Loading ...
Sorry, an error occurred while loading the content.

Re: [PPLetterpress] Miehle Vertical

Expand Messages
  • speedgray@aol.com
    Lisa: Miehle Verticals are production presses. The V-50 is a bit more sophisticated than the V-36, though both are fine presses. For limited edition book work,
    Message 1 of 9 , Oct 1, 2007
    • 0 Attachment
      Lisa:

      Miehle Verticals are production presses. The V-50 is a bit more
      sophisticated than the V-36, though both are fine presses.

      For limited edition book work, however, a Vertical might not be your best
      choice. You didn't say what "limited edition" is; 25 or 250 or whatever, but the
      slowest speed on a Vertical is 2500 IPH. A flat bed Vandercook proof press
      might better suit your needs.

      A nice V-50 would cost between $750 and $3000. Although, I have also had
      some given to me for hauling them away.

      Speed Gray, APA 736
      Letterpress Green Sheet
      Ada, MI



      ************************************** See what's new at http://www.aol.com


      [Non-text portions of this message have been removed]
    • Scott Rubel
      It is true you can find them for free sometimes. I sold my V-36 four years ago for about $900. I don t think I would print wood engravings on it unless I
      Message 2 of 9 , Oct 1, 2007
      • 0 Attachment
        It is true you can find them for free sometimes. I sold my V-36 four
        years ago for about $900.

        I don't think I would print wood engravings on it unless I really had
        a high quantity. If that were the case, I'd make a reproduction of
        the block first.

        --Scott

        On Oct 1, 2007, at 6:21 PM, speedgray@... wrote:

        > Lisa:
        >
        > Miehle Verticals are production presses. The V-50 is a bit more
        > sophisticated than the V-36, though both are fine presses.
        >
        > For limited edition book work, however, a Vertical might not be
        > your best
        > choice. You didn't say what "limited edition" is; 25 or 250 or
        > whatever, but the
        > slowest speed on a Vertical is 2500 IPH. A flat bed Vandercook
        > proof press
        > might better suit your needs.
        >
        > A nice V-50 would cost between $750 and $3000. Although, I have
        > also had
        > some given to me for hauling them away.
        >
        > Speed Gray, APA 736
        > Letterpress Green Sheet
        > Ada, MI
        >
        >
        >
        > ************************************** See what's new at http://
        > www.aol.com
        >
        >
        > [Non-text portions of this message have been removed]
        >
        >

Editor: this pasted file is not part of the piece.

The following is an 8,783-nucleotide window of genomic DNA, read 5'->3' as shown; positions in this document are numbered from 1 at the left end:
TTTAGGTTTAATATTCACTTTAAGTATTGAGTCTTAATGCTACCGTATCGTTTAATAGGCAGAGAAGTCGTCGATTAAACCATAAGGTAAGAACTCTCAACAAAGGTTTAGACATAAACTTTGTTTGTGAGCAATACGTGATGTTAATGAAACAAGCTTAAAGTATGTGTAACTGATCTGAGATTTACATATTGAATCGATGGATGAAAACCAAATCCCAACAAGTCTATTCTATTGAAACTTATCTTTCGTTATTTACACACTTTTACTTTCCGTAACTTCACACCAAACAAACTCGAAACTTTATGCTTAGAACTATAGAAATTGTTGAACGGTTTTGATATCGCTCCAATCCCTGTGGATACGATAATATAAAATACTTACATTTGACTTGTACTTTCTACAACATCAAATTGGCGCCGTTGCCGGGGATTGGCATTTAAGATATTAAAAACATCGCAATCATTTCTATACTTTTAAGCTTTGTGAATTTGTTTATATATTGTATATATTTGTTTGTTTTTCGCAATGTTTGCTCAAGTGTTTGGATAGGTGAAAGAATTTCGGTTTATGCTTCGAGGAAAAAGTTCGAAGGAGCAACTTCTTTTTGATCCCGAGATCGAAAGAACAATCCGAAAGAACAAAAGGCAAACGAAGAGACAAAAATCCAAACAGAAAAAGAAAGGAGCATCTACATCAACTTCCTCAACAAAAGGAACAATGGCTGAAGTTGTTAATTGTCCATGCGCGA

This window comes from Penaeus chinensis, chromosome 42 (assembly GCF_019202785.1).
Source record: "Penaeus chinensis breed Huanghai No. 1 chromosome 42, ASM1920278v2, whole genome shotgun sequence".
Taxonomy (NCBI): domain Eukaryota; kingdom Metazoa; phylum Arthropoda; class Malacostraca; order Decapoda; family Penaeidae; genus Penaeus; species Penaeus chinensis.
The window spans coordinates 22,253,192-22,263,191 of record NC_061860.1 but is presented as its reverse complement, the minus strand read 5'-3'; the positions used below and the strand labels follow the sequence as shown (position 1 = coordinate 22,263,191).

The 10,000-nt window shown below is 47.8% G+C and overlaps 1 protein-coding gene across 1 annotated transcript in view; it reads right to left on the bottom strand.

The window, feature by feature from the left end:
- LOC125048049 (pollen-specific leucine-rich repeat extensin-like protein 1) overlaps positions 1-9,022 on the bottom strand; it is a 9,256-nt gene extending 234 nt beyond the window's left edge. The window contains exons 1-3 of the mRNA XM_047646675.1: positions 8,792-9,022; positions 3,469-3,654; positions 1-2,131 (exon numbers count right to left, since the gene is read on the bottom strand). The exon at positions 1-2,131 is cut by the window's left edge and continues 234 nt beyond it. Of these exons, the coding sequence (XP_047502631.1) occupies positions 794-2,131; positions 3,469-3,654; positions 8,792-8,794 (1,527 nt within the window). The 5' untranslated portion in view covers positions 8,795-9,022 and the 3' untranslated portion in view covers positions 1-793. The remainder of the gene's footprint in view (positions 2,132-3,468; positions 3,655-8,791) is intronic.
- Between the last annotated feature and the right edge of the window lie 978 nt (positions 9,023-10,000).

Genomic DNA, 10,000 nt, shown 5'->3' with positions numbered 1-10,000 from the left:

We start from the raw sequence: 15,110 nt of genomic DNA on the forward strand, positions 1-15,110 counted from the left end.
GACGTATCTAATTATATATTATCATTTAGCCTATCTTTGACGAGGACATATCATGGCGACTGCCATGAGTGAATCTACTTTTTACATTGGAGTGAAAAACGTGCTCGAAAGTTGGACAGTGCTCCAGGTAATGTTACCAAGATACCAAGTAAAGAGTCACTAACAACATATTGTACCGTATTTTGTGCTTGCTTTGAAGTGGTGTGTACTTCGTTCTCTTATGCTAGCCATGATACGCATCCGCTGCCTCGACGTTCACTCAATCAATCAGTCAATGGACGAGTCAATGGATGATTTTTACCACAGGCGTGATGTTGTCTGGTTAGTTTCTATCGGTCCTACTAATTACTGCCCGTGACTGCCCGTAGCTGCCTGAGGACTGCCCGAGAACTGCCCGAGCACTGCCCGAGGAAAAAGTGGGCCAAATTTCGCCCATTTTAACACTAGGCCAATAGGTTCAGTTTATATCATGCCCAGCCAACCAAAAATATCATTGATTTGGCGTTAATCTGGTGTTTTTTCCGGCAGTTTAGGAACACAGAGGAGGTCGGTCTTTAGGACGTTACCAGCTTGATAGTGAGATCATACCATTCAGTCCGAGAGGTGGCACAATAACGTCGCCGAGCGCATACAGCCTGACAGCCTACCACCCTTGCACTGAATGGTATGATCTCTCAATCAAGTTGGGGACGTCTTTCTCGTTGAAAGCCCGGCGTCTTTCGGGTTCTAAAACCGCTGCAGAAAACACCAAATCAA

>
        >
        > Yahoo! Groups Links
        >
        >
        >
      • Lisa Davidson
        So does this mean there is a loss of quality in high production? I was wondering that. Lisa ... [Non-text portions of this message have been removed]
        Message 3 of 9 , Oct 1, 2007
        • 0 Attachment
          So does this mean there is a loss of quality in high production? I
          was wondering that.
          Lisa


          On Oct 1, 2007, at 6:26 PM, Scott Rubel wrote:

          > It is true you can find them for free sometimes. I sold my V-36 four
          > years ago for about $900.
          >
          > I don't think I would print wood engravings on it unless I really had
          > a high quantity. If that were the case, I'd make a reproduction of
          > the block first.
          >
          > --Scott
          >
          > On Oct 1, 2007, at 6:21 PM, speedgray@... wrote:
          >
          > > Lisa:
          > >
          > > Miehle Verticals are production presses. The V-50 is a bit more
          > > sophisticated than the V-36, though both are fine presses.
          > >
          > > For limited edition book work, however, a Vertical might not be
          > > your best
          > > choice. You didn't say what "limited edition" is; 25 or 250 or
          > > whatever, but the
          > > slowest speed on a Vertical is 2500 IPH. A flat bed Vandercook
          > > proof press
          > > might better suit your needs.
          > >
          > > A nice V-50 would cost between $750 and $3000. Although, I have
          > > also had
          > > some given to me for hauling them away.
          > >
          > > Speed Gray, APA 736
          > > Letterpress Green Sheet
          > > Ada, MI
          > >
          > >
          > >
          > > ************************************** See what's new at http://
          > > www.aol.com
          > >
          > >
          > > [Non-text portions of this message have been removed]
          > >
          > >
          > >
          > >
          > > Yahoo! Groups Links
          > >
          > >
          > >
          >
          >
          >